I’m a stubborn optimist. But maybe I carry it too far. I wanted so badly to bring back home a lovely picture of India and dispel the dirty, dark shadows that label this country.
Three months later, a orange piece of twine remains on my wrist, tied there by a Hindu holy man as a reminder of his blessing. This simple gesture has allowed me to stay close to India. This winter on the other side of the earth, I am taking yoga, a mindfulness class, and breath and meditation classes in an effort to keep memories and feelings alive. India is here with me as I look through my pictures, write, and do research to understand more.
I have learned that behind the smiles I encountered on almost every feminine face I saw, there is a lot of pain. I have taken the time to read about the cultural injustice towards women in India and here, back at home, have found its extreme contrast with my life very disturbing.
India has gone from the fourth most dangerous country for women to number one with its high level of gender based violence and discrimination. Women fear gang rapes, sex trafficking, and forced servitude. They have been victims of acid attacks, female genital mutilation and stoning. Their devaluation has lead to the killing of girl babies, and feticide (the destruction of the female fetus in the womb), and grown women being murdured in a practice called “bride killing” in which victims are “accidently” burned to death.
Even a basic right is denied to females. One out of every three households have toilet facilities. It is the custom of men to relieve themselves on walls anywhere in cities and villages. I witnessed this many times during my tour. Women must sometimes walk long distances to find a secluded spot to maintain modesty while engaging in the simplest bodily functions. The Indian government is attempting to solve the problem by building more public bathrooms but progress is slow.
Women are over half the population but we still fall short in attaining equal rights and power in the world. The degree of injustice has a varied spectrum. Of course, some women, like those in India, are at the extreme end of discrimination. But the cultural story remains the same all over the world, that woman are just not quite on the level of men. I have experienced the subtle nuances; of not being listened to, being written off and not taken seriously. I have felt the pain of believing I was not good enough because of a perceived lack of intellect or because I have not been the perfect ideal of feminine physical beauty. And I have also experienced abuse.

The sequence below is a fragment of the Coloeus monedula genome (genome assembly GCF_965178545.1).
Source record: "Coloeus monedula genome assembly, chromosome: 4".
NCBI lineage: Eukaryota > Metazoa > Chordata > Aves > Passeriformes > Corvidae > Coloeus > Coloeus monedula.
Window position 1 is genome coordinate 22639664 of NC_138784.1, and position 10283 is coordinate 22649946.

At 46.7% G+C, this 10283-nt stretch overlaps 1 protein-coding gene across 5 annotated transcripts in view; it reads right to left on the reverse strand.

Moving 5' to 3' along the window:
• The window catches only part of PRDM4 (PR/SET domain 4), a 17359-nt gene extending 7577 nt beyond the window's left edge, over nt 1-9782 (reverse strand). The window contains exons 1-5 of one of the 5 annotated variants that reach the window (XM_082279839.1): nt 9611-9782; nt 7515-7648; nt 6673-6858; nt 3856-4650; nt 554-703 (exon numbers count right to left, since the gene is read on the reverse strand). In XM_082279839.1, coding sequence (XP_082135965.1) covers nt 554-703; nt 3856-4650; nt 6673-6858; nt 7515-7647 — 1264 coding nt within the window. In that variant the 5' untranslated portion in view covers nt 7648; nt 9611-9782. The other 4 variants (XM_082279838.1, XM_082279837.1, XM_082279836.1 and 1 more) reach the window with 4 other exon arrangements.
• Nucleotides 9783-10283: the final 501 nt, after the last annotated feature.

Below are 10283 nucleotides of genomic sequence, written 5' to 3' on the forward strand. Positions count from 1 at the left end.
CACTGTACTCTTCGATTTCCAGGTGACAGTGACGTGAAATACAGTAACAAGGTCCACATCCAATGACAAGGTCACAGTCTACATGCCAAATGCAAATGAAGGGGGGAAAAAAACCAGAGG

But there is hope, women’s voices are being raised in India. We visited a family who had adopted four girls who had been abandoned by their families And I have since read about a protest on January 1st of 2019 in which thousands and thousands of India’s women stood shoulder to shoulder to form a human line 385 miles long. The government had lifted the ban that stated that women of menstruating age , 10 to 50, were not allowed in the Hindu Sabarimala Temple. Even though the law was passed in September 2018 it was not honored. This wonderful show of solitary named “The Women’s Wall” not only brought attention to this issue but also was a call for all women in the country to speak out about gender equality and social reform.
I believe in the power of positive acts, no matter how small. Each pinpoint of light dispels the darkness. I’m so thankful to the many, many women all through history all over the world who have, bit by bit, worked to raise the dignity of women. As they lifted their voices, they many times faced great danger and humiliation. But their examples as role models have strengthened all of us and we are graced today and will continue to be graced with their dedication. Our vast numbers, all of us, are a positive power in the world and we must continue to work to make sure all women and girls live lives that are never diminished.